Ansellia Lindl. in Bot. Reg. 30: sub t. 12 (1844).
Plants usually epiphytic; stems erect, clustered, swollen into elongate pseudobulbs, to 1 m tall; leaves spaced along the stem, plicate, lorate. Thin and tough, prominently 3-7 nerved. Inflorescences terminal, branched, laxly many-flowered; bracts papery, small. Flowers large, showy, green to yellow and usually prominently spotted brown to maroon. Sepals and petals subsimilar, lorate, usually acute, spreading. Lip 3-lobed; midlobe with 2-3 callus-ridges; side lobes erect, large; ecal-carate. Gynostemium with an arcuate column-part; pollinia 4 in 2 pairs, ovoid.
Type species: Ansellia africana Lindl.
Trop. & S. Africa
Only one species of Ansellia is currently recognized in Africa although at least six names have been published for plants from different areas. The flowers are extremely variable, in size, shape, basic colouring, and the colour and size of their characteristic spots. Attempts have been made in the past to relate these differences to the size of the plants, their distribution and ecology, e.g by Piers (1968) and Summerhayes (1937, 1968). But there are often intermediates that do not satisfactorily fit in the various categories proposed. In the recently published account of the Flora of Tropical East Africa, Orchidaceae, Part 2 (Cribb, 1984), only one name is recognized, Ansellia africana, although the great variability within this species is described.
The genus is named in honour of the gardener John Ansell, who first collected specimens on the island of Fernando Po (Bioko) in West Africa. It is immediately recognisable by its large, cane-like pseudobulbs that arise close together from a basal rhizome, often surrounded by a nest of narrow and pointed, upright roots and attached to the host tree or to rocks by many thick white roots. The spotted flowers are home in a branching inflorescence at the apex of each pseudobulb, and, after the first flowering, they also arise from other nodes that have lost their leaves. Plants have been collected in South Africa (Natal) that are pure lemon yellow, lacking spots of any kind.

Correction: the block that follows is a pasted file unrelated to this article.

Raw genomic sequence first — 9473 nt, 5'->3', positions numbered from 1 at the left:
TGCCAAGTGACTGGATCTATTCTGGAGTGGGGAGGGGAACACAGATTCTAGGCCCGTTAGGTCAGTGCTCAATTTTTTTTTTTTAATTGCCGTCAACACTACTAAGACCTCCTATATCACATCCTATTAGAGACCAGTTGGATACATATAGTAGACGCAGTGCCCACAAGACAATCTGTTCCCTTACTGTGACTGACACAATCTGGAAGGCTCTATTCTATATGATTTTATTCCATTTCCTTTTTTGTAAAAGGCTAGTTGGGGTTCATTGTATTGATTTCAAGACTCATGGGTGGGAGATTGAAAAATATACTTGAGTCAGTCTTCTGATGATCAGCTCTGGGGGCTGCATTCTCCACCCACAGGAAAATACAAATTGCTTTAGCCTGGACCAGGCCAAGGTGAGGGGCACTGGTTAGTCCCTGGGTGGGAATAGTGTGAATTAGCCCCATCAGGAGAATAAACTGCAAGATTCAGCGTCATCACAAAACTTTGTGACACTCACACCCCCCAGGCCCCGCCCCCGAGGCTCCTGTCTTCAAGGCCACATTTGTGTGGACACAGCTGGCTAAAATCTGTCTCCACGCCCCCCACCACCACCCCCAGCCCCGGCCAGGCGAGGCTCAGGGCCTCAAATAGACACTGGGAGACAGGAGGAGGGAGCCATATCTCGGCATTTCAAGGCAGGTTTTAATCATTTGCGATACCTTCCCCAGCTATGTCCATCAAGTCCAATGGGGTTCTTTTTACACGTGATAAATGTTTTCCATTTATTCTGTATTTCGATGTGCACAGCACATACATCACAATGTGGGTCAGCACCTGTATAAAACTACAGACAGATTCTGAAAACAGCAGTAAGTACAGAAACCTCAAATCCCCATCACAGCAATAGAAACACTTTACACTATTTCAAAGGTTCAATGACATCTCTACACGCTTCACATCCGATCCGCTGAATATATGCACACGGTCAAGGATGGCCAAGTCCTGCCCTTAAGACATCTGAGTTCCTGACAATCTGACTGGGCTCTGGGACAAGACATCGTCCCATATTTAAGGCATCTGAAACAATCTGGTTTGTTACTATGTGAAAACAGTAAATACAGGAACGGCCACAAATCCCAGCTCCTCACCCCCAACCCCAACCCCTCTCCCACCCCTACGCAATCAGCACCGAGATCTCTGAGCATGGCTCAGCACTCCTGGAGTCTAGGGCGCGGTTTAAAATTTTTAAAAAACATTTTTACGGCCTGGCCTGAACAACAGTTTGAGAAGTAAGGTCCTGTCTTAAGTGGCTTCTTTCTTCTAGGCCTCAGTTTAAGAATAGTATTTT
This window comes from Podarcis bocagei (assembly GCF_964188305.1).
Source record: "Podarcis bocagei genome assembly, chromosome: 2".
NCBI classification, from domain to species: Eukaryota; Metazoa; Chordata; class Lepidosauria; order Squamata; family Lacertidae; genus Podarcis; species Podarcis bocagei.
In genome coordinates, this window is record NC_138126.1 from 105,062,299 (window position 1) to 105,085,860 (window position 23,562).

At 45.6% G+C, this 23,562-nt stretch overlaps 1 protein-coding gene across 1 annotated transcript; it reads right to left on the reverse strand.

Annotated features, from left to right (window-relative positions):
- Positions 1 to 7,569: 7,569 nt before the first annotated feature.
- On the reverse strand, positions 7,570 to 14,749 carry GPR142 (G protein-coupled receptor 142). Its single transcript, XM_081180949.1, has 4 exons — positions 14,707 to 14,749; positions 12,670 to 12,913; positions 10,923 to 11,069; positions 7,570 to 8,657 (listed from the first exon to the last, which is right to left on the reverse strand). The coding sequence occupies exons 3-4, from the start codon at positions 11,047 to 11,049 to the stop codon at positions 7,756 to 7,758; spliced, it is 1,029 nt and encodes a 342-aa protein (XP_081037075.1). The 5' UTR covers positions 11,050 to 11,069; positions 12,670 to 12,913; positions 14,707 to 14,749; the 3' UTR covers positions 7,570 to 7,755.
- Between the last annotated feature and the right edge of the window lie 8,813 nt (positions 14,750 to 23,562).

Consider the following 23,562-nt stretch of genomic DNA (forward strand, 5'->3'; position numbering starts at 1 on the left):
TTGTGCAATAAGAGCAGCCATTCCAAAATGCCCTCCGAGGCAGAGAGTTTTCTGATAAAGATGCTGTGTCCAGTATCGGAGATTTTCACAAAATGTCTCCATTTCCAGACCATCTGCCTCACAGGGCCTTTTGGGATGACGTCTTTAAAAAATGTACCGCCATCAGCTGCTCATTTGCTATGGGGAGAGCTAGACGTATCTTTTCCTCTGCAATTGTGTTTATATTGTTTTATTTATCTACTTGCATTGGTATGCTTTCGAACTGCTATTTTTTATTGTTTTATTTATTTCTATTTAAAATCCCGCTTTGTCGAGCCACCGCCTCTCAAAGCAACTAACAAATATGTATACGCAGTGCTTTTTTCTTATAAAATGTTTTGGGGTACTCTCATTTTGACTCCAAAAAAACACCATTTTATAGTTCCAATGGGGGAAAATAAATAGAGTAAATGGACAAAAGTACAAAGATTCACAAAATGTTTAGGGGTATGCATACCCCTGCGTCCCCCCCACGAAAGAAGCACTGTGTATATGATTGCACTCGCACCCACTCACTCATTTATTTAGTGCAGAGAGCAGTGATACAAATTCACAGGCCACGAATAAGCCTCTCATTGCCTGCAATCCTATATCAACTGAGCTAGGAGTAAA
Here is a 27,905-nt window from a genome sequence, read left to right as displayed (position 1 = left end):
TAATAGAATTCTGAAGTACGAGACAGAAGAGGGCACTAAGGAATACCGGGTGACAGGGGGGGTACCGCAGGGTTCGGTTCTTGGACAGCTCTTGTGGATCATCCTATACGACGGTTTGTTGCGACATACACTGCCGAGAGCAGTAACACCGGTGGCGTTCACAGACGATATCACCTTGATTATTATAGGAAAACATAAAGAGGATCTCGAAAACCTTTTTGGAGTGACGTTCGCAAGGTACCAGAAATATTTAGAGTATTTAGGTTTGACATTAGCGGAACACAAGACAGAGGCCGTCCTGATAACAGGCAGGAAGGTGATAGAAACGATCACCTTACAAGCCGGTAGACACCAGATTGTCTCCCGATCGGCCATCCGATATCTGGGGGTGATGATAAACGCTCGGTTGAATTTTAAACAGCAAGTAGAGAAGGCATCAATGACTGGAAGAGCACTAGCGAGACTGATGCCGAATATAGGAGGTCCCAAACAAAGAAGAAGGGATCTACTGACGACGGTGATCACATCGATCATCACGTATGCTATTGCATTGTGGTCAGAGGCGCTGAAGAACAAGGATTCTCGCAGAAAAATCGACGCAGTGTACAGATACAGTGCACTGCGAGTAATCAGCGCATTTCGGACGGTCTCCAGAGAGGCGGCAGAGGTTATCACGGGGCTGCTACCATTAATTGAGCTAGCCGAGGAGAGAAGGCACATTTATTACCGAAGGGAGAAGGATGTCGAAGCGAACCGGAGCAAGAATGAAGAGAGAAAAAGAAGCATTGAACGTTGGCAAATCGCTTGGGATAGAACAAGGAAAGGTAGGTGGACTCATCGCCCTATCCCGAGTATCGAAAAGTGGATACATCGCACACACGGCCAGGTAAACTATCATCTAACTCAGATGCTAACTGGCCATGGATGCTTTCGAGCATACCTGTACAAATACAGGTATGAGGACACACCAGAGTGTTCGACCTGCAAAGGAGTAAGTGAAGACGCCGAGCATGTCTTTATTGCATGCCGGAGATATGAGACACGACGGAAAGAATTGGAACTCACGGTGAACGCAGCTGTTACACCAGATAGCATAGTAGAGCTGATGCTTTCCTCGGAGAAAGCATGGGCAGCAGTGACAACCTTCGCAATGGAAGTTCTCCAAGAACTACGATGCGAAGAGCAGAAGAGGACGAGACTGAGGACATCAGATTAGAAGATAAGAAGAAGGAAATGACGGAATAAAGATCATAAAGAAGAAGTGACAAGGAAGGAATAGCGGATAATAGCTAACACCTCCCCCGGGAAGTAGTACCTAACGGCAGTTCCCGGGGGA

This species is very easy to maintain in cultivation in brightly lit, warm conditions. The plants grow well in pots or baskets and form an extensive root system: in well-drained compost. Although wild plants are often found in places that are seasonally quite dry, plants grow hest in cultivation if they are well supplied with water and dilute fertiliser while new pseudobulbs are developing and then kept rather dry to encourage flowering. The flowers are sweetly scented in sunshine and very attractive to bees who pollinate them.
|Ansellia africana Lindl.||Trop. & S. Africa.|
|Ansellia africana subsp. africana.||Trop. & S. Africa.|
|Ansellia africana subsp. australis (Summerh.) Senghas||Angola.|
World Checklist of Monocotyledons. The Board of Trustees of the Royal Botanic Gardens, Kew. Published on the Internet; http://www.kew.org/wcsp/monocots/ accessed 1/16/2010
Bibliography and References:
Khayota B. 1993 The genus Ansellia Lindley. Kew Mag. 10. (1): 27-35 (1993)
Piers F. 1977 Ansellia africana Lindl. Orchid Rev. 85. (1010): 233 (1977)
Sheehan T, Sheehan S. 1971 Orchid genera, illustrated: 24. Amer. Orchid. Soc. Bull. 40. (11): 1024-1025 (1971)
Stewart J. 1981 Orchids of Africa: the genus Ansellia. Amer. Orchid Soc. Bull. 50. (3): 248 - 255 (1981)